4 September 2014
The NATO Summit taking place in Wales yesterday and today is the largest gathering of international leaders ever held in Britain.
With everything that’s going on in the world – Ukraine, Iraq, Gaza, Syria to name but a few – the world leaders attending will have a lot on their plate.
Afghanistan might not be right at the top of news headlines right now, but the future of Afghanistan is also on the agenda as the summit marks the end of 13 years of combat by international troops. The summit opened yesterday afternoon with a session on Afghanistan attended by US President Barack Obama and other NATO leaders.
But shockingly there were hardly any women in the room and with just one woman reported to be in the 10-strong Afghan delegation. Considering that improving the lives of women was one of the reasons given for going to war in Afghanistan, it’s hugely disappointing that women were not be part of those discussions on the future of the country.
Women must participate in talks
Less than three months ago at the Ending Sexual Violence in Conflict Summit in London, then Foreign Secretary William Hague, launched a strategy that said the UK government would ensure that women are “fully and meaningfully represented at any international peacebuilding event or summit hosted by the UK, by encouraging government delegations to fully include women representatives.”
In his speech he added: “And I am saddened that women and women’s groups still have to ask to be included at the negotiating table, as if it were a concession to be granted, or a right to be begrudgingly accorded, when in fact it is the only route to better decisions and stronger and safer societies.”
It’s not just a matter of respecting women’s rights – when women are involved in peace negotiations the outcomes are more successful. Recent research by ActionAid and Womankind found that women play a vital, if widely undervalued, role in conflict mediation, building trust and dialogue, educating children and counselling family members not to engage in violence across communities.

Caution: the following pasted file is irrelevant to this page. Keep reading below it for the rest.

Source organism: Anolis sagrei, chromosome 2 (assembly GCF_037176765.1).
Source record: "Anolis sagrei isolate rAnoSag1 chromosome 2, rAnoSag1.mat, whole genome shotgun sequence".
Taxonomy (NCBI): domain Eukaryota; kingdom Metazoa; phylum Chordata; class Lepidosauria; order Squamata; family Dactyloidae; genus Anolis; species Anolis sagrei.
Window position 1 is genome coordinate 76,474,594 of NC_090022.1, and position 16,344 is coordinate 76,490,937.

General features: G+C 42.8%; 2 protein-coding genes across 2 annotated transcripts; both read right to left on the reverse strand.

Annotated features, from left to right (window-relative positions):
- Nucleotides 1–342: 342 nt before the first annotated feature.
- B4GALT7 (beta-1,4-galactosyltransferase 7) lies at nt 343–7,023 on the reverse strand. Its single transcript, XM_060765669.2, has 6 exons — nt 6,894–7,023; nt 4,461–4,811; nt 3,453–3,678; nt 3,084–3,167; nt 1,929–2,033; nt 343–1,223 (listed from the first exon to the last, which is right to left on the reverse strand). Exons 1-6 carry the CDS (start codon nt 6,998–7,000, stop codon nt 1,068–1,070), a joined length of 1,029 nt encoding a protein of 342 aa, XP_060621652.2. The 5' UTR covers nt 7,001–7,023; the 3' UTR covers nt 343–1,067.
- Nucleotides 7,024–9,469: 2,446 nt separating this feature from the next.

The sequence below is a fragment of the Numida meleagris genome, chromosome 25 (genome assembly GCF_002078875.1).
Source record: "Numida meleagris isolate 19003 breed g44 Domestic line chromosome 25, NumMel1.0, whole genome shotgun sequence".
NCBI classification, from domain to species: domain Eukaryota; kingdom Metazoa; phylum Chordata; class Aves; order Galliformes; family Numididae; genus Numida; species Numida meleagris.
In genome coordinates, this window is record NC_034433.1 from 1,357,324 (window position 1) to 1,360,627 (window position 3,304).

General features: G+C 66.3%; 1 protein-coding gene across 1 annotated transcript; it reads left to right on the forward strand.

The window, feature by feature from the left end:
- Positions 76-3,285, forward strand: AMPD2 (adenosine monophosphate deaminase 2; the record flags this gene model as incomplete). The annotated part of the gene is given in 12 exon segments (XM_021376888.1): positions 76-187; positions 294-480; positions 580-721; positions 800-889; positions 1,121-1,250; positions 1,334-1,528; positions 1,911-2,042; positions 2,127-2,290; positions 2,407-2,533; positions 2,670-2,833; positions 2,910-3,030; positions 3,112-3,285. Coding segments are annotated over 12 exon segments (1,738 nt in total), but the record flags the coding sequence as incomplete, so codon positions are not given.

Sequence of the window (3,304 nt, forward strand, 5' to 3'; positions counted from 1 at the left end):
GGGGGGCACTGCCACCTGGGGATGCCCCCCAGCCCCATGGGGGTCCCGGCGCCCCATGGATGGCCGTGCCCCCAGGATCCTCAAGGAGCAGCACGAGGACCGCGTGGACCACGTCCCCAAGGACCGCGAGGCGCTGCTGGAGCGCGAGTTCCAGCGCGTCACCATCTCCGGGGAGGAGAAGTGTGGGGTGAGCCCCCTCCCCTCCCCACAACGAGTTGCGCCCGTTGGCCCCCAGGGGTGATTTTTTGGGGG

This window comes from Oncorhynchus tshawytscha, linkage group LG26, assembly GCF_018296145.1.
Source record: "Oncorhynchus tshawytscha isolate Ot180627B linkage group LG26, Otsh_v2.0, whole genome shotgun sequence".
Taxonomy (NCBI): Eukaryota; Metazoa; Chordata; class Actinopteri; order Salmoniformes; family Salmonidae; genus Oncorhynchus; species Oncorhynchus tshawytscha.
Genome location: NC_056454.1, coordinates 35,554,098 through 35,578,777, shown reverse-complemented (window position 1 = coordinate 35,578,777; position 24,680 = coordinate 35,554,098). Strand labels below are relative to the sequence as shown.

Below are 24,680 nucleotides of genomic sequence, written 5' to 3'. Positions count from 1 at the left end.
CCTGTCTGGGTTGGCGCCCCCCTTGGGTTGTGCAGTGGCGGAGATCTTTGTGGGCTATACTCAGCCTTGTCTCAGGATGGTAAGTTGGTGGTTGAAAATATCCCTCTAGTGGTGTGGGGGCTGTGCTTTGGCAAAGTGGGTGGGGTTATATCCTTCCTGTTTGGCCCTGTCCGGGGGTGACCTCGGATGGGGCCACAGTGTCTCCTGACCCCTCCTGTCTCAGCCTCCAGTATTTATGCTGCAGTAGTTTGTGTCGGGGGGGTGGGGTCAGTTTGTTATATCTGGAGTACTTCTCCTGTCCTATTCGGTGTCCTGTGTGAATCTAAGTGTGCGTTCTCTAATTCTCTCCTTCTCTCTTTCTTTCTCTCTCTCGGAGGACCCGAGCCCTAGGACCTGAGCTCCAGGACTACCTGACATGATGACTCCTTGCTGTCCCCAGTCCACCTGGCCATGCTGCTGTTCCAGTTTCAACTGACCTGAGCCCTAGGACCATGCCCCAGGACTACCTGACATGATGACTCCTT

Despite this they continue to be side-lined by international institutions, that cannot, or will not, recognise their contribution. And the NATO summit is yet another example.
More needs to be done
Although some things for women in Afghanistan have got better in the 13 years since the fall of the Taliban, so much more needs to be done. Women in many areas can go out to work, girls can go to school, a law for ending violence against women has been introduced.
But the troop withdrawal poses serious a serious risk to the gains made. Women, particularly those who work to defend women's rights and those with jobs in public life, are being systematically targeted with violence in areas where the Taliban insurgency is gaining ground, while vital progress in women’s access to health and education is in reverse
In 2011 ActionAid carried out a rare survey of women in Afghanistan which found that nine out of ten were worried about the Taliban returning to government believing it would risk the gains made for women. They were particularly concerned about their daughters’ education. Three years later and with troops leaving, women are even more worried but also increasingly frustrated at not being listened to. That's why ActionAid was part of a No Women No Peace coalition stunt protesting about the absence of Afghan women at the NATO summit.
ActionAid does a huge amount of work on women’s rights in Afghanistan, including training female paralegals who help women with legal issues including divorce, child custody and domestic violence. We also work with local decision making councils, known as jirgas, and have supported the creation of 180 Peace Committees across the country, including Women’s Peace Committees.
We train the members – 40% of whom are women — on conflict mediation, legislation, rights awareness, gender equality and the formal justice system. These committees are now the forum for the community to take their grievances to and have the authority to mediate conflict without taking it to the jirga, which often discriminate against women and in some cases condone and promote violence against women.
But such brave efforts by Afghan women to secure their rights and build peace at the local level must be complemented by efforts to ensure they have a voice and a space at the table of international peace negotiations too.